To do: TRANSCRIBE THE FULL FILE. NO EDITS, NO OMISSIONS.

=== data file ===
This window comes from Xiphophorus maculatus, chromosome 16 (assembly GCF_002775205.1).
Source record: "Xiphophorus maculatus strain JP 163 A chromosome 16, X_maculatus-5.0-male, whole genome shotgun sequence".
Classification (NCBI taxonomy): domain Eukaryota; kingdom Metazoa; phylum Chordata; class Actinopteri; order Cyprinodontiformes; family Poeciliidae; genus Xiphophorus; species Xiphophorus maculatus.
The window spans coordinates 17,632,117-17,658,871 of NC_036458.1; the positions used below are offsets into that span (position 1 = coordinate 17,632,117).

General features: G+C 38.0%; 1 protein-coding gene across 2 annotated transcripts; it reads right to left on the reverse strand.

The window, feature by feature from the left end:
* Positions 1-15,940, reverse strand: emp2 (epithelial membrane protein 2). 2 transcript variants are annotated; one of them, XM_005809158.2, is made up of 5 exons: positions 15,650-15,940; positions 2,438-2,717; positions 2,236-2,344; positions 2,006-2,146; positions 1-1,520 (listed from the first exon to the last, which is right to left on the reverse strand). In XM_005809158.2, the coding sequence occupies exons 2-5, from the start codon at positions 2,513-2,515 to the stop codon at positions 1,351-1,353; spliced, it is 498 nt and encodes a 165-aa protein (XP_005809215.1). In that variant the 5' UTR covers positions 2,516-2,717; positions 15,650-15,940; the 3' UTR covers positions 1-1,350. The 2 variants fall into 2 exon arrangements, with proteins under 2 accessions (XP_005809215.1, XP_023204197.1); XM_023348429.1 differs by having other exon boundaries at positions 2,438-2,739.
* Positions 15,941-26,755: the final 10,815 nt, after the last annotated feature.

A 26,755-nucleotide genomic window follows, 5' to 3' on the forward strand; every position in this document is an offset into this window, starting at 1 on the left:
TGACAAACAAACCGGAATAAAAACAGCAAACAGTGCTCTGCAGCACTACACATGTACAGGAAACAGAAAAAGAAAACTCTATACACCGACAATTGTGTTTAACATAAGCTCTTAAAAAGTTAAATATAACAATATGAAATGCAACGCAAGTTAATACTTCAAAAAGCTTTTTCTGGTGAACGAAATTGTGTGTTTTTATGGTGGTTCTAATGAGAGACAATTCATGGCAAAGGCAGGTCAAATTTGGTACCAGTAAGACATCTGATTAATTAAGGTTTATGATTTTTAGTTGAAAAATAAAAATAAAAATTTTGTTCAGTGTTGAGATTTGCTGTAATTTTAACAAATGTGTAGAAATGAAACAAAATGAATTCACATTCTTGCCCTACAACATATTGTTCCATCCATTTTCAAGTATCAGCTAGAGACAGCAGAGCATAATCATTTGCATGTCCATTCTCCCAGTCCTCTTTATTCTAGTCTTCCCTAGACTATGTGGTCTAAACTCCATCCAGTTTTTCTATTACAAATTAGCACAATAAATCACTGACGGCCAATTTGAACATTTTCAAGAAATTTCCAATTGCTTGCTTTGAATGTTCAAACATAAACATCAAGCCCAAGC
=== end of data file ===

This window comes from Xiphophorus maculatus, chromosome 16 (assembly GCF_002775205.1).
Source record: "Xiphophorus maculatus strain JP 163 A chromosome 16, X_maculatus-5.0-male, whole genome shotgun sequence".
Classification (NCBI taxonomy): domain Eukaryota; kingdom Metazoa; phylum Chordata; class Actinopteri; order Cyprinodontiformes; family Poeciliidae; genus Xiphophorus; species Xiphophorus maculatus.
The window spans coordinates 17,632,117-17,658,871 of NC_036458.1; the positions used below are offsets into that span (position 1 = coordinate 17,632,117).

General features: G+C 38.0%; 1 protein-coding gene across 2 annotated transcripts; it reads right to left on the reverse strand.

The window, feature by feature from the left end:
* Positions 1-15,940, reverse strand: emp2 (epithelial membrane protein 2). 2 transcript variants are annotated; one of them, XM_005809158.2, is made up of 5 exons: positions 15,650-15,940; positions 2,438-2,717; positions 2,236-2,344; positions 2,006-2,146; positions 1-1,520 (listed from the first exon to the last, which is right to left on the reverse strand). In XM_005809158.2, the coding sequence occupies exons 2-5, from the start codon at positions 2,513-2,515 to the stop codon at positions 1,351-1,353; spliced, it is 498 nt and encodes a 165-aa protein (XP_005809215.1). In that variant the 5' UTR covers positions 2,516-2,717; positions 15,650-15,940; the 3' UTR covers positions 1-1,350. The 2 variants fall into 2 exon arrangements, with proteins under 2 accessions (XP_005809215.1, XP_023204197.1); XM_023348429.1 differs by having other exon boundaries at positions 2,438-2,739.
* Positions 15,941-26,755: the final 10,815 nt, after the last annotated feature.

A 26,755-nucleotide genomic window follows, 5' to 3' on the forward strand; every position in this document is an offset into this window, starting at 1 on the left:
TGACAAACAAACCGGAATAAAAACAGCAAACAGTGCTCTGCAGCACTACACATGTACAGGAAACAGAAAAAGAAAACTCTATACACCGACAATTGTGTTTAACATAAGCTCTTAAAAAGTTAAATATAACAATATGAAATGCAACGCAAGTTAATACTTCAAAAAGCTTTTTCTGGTGAACGAAATTGTGTGTTTTTATGGTGGTTCTAATGAGAGACAATTCATGGCAAAGGCAGGTCAAATTTGGTACCAGTAAGACATCTGATTAATTAAGGTTTATGATTTTTAGTTGAAAAATAAAAATAAAAATTTTGTTCAGTGTTGAGATTTGCTGTAATTTTAACAAATGTGTAGAAATGAAACAAAATGAATTCACATTCTTGCCCTACAACATATTGTTCCATCCATTTTCAAGTATCAGCTAGAGACAGCAGAGCATAATCATTTGCATGTCCATTCTCCCAGTCCTCTTTATTCTAGTCTTCCCTAGACTATGTGGTCTAAACTCCATCCAGTTTTTCTATTACAAATTAGCACAATAAATCACTGACGGCCAATTTGAACATTTTCAAGAAATTTCCAATTGCTTGCTTTGAATGTTCAAACATAAACATCAAGCCCAAGC